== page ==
During his time in the Hanoi Hilton, John McCain was offered early release because of who he was. He was not only severely injured while ejecting from his airplane as it was hit with a surface to air missile, he was injured further by his captors. The easy thing to have done would have been to accept the release. I honestly think that most people would have understood had he accepted the release. Instead, he stood fast and said he would go home as soon as everyone who had been there longer than he had was also released.

John McCain is a hero because after he came close to death in the fire on the USS Forrestal, he requested a transfer to the USS Oriskany so that he could continue to fly missions. It was from the Oriskany that he would fly his mission before being captured.

To see more about this check out this video.

Is John McCain perfect? No. Do I agree with everything he has done? No. Do I think he will be elected as President and then never make a decision I disagree with? No. Do I think he will be a man of character and make decisions for the good of the country, as best as he can? Absolutely. Why? Because he has character. He has the character that will allow him to put country before self. He has shown he can make the hard decisions—even they have significant personal costs.

Senators Clinton and Obama seem to be fine people but what we know of their character? Senator Clinton and her husband have yet to release records that could show her character. Senator Obama has done nothing but talk about change without really defining what that was. He has yet to point to any decisions he has made that had a personal cost.

If you agree with me, how about making a contribution to the John McCain contribution? Click here.

"Tort King’s Path to Bribery Charge". Wall Street Journal, Friday, 14 March 2008. Vol. CCLI No. 61. P.A1

I retrieved my WSJ from the mailbox this morning and was walking back to the office while looking over the front page stories. This article about good ole Dickie Scruggs caught my attention. The Journal poses the question “What could lead a lawyer who once earned nearly $1 billion on a single case, the tobacco litigation, to bribe a judge over a matter of a few million dollars?”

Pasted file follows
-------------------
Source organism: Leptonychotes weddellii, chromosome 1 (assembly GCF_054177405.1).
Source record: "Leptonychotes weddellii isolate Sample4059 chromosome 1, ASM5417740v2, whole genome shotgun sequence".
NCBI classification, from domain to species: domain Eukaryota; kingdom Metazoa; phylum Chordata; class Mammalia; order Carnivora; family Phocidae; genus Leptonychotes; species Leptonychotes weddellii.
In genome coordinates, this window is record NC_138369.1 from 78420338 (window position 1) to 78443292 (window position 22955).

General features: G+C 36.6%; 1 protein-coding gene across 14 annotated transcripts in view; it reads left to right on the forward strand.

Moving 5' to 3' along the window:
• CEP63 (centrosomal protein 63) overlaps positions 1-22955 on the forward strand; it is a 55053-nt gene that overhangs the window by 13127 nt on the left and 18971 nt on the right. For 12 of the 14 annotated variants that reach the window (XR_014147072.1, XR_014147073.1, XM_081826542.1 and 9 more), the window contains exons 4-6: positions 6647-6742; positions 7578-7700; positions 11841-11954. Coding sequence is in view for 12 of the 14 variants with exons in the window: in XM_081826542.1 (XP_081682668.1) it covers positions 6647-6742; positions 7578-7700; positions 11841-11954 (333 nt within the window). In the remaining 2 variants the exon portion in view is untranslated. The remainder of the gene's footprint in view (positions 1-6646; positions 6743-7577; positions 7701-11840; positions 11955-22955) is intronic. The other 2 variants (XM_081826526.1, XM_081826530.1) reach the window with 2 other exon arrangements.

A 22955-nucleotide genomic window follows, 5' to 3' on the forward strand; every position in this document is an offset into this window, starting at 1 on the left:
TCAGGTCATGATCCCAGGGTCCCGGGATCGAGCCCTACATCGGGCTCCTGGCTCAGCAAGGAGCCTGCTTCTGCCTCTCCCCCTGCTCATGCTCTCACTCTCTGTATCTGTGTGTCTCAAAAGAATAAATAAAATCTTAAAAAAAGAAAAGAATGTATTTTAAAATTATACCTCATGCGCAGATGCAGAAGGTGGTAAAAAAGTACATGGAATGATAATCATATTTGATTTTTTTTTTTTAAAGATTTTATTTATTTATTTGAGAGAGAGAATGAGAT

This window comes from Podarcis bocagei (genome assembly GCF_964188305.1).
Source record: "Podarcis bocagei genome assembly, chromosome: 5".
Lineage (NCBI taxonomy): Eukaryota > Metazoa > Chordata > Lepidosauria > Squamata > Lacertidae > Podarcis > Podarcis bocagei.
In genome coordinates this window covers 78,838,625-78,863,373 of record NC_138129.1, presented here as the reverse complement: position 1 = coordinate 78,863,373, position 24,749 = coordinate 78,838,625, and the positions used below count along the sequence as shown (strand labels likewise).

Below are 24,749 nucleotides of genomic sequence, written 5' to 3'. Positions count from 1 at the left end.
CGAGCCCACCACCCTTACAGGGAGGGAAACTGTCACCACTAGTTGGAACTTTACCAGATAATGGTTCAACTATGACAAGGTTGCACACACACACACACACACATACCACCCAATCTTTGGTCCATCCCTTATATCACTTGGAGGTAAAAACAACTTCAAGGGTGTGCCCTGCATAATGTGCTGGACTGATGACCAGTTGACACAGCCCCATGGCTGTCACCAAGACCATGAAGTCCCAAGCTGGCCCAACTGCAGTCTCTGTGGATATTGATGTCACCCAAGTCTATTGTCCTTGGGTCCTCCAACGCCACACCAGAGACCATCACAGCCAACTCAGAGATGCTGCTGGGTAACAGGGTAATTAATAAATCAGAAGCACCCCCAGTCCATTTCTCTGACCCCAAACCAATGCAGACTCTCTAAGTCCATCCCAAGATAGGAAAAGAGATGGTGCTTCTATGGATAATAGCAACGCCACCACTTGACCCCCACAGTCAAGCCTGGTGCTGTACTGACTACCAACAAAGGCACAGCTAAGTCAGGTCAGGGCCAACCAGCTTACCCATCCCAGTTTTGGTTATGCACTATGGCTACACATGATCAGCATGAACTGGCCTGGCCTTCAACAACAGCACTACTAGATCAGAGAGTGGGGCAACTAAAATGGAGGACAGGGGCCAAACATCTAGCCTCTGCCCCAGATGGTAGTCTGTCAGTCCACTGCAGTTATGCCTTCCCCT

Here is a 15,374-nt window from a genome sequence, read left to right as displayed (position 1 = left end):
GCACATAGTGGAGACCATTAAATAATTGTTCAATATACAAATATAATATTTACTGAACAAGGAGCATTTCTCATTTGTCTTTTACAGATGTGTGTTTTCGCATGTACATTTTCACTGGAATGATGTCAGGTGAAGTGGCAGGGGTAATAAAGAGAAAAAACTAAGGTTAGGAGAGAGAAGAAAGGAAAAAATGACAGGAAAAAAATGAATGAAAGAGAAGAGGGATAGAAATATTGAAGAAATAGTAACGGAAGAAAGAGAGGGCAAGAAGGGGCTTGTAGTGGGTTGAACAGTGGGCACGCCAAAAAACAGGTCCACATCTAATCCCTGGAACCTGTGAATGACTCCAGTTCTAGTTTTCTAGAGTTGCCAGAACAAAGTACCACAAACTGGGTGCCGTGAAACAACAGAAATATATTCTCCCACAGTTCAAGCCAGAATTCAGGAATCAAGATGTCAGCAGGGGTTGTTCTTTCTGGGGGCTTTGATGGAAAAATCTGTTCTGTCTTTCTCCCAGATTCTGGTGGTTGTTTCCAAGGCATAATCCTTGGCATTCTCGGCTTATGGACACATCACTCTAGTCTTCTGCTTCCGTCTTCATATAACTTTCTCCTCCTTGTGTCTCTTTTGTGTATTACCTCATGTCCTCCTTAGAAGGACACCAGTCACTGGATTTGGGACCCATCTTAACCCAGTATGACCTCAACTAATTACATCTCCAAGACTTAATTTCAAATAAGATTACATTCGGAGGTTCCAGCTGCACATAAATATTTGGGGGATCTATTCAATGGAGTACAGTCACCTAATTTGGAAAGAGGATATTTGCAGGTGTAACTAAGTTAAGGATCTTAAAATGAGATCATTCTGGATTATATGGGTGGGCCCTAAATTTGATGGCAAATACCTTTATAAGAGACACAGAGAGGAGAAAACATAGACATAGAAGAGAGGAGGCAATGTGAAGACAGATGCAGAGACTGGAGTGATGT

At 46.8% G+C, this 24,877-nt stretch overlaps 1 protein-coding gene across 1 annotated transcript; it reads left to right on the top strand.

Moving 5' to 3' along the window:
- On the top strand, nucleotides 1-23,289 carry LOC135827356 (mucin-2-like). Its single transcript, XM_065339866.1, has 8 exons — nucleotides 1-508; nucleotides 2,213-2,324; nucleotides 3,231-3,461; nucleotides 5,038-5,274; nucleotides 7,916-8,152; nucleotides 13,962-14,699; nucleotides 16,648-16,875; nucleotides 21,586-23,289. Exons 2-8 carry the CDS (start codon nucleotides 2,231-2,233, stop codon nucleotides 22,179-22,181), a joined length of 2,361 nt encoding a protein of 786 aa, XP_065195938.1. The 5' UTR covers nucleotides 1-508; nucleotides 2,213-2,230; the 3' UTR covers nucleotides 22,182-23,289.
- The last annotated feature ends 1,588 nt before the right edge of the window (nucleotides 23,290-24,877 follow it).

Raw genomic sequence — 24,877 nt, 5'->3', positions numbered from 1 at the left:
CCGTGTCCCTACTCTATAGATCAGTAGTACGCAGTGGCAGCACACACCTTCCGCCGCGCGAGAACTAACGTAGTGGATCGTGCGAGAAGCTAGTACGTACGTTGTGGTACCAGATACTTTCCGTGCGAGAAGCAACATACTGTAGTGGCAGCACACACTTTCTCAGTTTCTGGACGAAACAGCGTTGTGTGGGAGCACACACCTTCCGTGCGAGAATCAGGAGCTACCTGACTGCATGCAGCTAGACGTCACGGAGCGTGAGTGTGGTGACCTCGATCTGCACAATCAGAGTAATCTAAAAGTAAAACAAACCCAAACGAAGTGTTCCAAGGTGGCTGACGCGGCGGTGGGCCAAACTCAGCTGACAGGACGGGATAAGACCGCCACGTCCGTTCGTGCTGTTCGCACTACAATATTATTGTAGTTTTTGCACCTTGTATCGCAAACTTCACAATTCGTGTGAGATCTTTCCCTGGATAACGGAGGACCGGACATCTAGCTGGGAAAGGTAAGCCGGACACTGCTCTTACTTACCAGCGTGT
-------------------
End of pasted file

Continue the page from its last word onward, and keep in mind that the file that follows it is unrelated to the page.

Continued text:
“The answer is simple—he didn’t—says Mr. Scruggs lawyer, John Keker. He says prosecutors have concocted a ‘manufactured crime’ in which his client had no part.”

Shortly after I got back to my office I got a news alert from the Journal saying Scruggs had pled guilty to a charge of conspiracy. Hmmm, doesn’t sound like he “had no part” in a “manufactured crime”. This, my friends, is why so many of us despise what has become of trial lawyers and favor tort reform.

Sure, there is need for lawyers to ensure everyone gets a fair trial. I happen to know several lawyers and have the greatest respect them—they are by all accounts fair, honest, and ethical. But then comes the Dickie Scruggs and his trial lawyer screaming innocence when there obviously is none, and the whole lot of them get a black eye.

Perhaps the trial lawyers will try to clean up their own profession. We can only hope.


I Sits and Thinks

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So I sits, I sits and I thinks. I’ve taken off work a few days to think about this dissertation thing. Throughout all of my coursework I have, where possible, used my papers and other assignments to explore the interaction of NGOs and the military with idea that it would be the central focus of my dissertation. I am specifically interested in the organizational behavior aspects of the interaction and what can be done to improve cooperation.